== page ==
In the meantime, the Inter-American Commission on Human Rights ordered the Mexican government to take immediate steps to address Nestora’s serious health problems, which could include Nestora being transferred from the prison in Nayrit to one in Mexico City where the needed medical care is available. The National Human Rights Commission of the Mexican federal Chamber of Deputies also made this request—more than once.
Finally, yesterday the Secretary of the Interior, in light of the measures outlined by these two bodies, announced that Nestora will be moved to a prison with fewer restrictions and where she will have more rights. This is welcome news, but we’ve heard it all before and nothing happened. Instead the politicians, state prosecutor and court system in Guerrero have proven to be very effective at blocking her transfer–so far.
This is why Nestora is on hunger strike. She was illegally sent to a federal prison, falsely charged along with her co-leaders, and held for almost two years on the insistence of a corrupt Guerrero political and court system.
Her crime? Being elected to lead a community police force, authorized under the Guerrero and Mexican constitutions, in her hometown of Olinála—and doing her job so well she threatened the “traditional political fiefdoms,” as her lawyer puts it. A brave, independent, indigenous woman leader, Nestora is fighting for her life and her community. And she is only one of hundreds of political prisoners in Mexico!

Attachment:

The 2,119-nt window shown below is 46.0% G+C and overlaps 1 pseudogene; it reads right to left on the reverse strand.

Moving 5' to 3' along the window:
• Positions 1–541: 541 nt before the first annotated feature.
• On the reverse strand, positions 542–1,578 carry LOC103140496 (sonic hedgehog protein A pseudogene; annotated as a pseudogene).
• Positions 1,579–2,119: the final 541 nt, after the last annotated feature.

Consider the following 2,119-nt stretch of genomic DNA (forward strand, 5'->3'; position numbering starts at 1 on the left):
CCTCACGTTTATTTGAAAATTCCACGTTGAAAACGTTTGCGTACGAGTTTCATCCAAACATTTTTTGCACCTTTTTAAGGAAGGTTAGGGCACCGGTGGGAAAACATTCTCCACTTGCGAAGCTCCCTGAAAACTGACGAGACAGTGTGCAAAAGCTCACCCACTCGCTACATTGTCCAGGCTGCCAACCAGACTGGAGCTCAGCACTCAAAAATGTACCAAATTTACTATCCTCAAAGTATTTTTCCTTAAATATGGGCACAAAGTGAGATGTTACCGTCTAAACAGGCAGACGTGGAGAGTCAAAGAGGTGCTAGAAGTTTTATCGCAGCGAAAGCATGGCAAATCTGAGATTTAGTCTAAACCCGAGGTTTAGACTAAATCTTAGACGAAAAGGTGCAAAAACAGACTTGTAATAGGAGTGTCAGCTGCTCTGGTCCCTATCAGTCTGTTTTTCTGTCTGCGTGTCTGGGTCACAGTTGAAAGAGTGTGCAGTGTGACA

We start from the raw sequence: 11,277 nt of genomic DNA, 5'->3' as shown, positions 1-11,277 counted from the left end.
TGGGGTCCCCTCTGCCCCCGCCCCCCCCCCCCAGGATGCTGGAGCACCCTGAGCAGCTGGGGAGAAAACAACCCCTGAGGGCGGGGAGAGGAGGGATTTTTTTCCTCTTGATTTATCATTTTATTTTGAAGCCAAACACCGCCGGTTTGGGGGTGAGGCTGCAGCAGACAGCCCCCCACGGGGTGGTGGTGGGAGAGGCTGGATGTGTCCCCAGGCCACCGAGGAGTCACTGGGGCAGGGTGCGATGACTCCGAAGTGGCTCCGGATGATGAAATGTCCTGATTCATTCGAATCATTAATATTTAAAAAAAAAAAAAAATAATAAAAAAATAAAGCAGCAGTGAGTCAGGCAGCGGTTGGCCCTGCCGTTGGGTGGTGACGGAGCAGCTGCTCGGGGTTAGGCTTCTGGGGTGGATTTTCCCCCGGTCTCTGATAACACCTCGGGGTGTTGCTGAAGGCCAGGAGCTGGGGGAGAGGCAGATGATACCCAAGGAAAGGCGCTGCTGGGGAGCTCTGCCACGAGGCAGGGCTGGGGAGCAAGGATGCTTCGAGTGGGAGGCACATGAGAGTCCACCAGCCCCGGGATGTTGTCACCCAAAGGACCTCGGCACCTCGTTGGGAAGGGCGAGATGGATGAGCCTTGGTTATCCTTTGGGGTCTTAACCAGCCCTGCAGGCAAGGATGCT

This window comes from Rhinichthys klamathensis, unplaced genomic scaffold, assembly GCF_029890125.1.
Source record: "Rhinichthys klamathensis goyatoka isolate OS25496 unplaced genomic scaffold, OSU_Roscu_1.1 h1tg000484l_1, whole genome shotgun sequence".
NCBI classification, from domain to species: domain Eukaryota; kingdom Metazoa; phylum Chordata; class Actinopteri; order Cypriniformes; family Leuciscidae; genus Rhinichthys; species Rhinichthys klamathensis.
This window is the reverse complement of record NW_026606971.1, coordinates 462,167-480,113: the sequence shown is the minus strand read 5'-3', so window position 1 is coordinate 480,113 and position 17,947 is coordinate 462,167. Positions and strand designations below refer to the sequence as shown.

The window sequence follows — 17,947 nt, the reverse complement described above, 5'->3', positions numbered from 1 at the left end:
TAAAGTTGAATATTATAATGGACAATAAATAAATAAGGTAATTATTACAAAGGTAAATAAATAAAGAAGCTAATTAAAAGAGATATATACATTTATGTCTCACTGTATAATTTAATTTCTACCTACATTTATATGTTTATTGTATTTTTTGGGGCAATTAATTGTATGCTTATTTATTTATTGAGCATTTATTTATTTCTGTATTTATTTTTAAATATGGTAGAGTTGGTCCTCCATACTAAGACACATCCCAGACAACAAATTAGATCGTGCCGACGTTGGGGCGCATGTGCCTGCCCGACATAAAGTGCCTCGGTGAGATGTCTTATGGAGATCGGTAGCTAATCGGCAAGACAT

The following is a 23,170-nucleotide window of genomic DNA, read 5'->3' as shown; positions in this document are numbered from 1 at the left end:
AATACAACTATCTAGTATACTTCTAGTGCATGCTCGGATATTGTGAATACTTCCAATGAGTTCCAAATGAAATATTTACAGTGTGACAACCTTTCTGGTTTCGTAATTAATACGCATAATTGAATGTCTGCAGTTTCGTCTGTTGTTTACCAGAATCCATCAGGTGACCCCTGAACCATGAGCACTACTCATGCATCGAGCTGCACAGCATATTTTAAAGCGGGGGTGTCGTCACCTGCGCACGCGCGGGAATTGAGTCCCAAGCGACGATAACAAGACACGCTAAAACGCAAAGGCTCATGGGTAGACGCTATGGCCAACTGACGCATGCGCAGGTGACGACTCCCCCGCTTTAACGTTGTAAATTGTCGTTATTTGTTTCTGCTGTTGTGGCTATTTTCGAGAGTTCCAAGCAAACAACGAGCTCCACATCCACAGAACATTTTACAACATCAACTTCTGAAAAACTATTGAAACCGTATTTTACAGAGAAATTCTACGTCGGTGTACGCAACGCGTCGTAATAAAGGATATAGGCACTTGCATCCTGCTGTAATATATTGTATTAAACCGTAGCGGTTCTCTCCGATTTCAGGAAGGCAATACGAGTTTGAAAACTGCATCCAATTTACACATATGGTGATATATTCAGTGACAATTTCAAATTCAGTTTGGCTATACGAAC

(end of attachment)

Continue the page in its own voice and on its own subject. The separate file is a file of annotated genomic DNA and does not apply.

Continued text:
Please make a donation today to the Freedom for Nestora Committee here or mail your check made out to “RW-Nestora fund” c/o New Freeway Hall, 5018 Rainier Ave. S., Seattle, WA 98118.
And many, many thanks for your ongoing support. ¡Libertad para Nestora, Arturo Campos y Gonzalo Molina!
Su Docekal, Libertad para Nestora/ Freedom for Nestora Committee
Grisel Rodriguez, Nestora’s daughter
José Luis Avila, Nestora’s husband
By Franco Ordoñez……..McClatchy Washington Bureau April 28, 2015
WASHINGTON — A federal court looks to be on the verge of delivering a significant blow to the Obama administration policy of detaining mothers and children who say they’re fleeing violence in their home countries, according to attorneys representing the detained families.
U.S. District Judge Dolly Gee in California distributed a 22-page tentative ruling Friday concluding the administration policy violates parts of an 18-year-old court settlement regarding the detention of migrant children, according to memos that outline the tentative ruling and were obtained by McClatchy.
The tentative ruling was distributed to attorneys but not officially filed, to allow the two sides 30 days to negotiate an agreement. But it states the children and their mothers cannot be held in unlicensed secure facilities such as those in the towns of Karnes City and Dilley, Texas, according to the memos.
The tentative ruling also says it’s inappropriate to hold a child and accompanying parent unless there is a flight or safety risk, according to the memos describing the document.
The correspondence about the tentative ruling Read more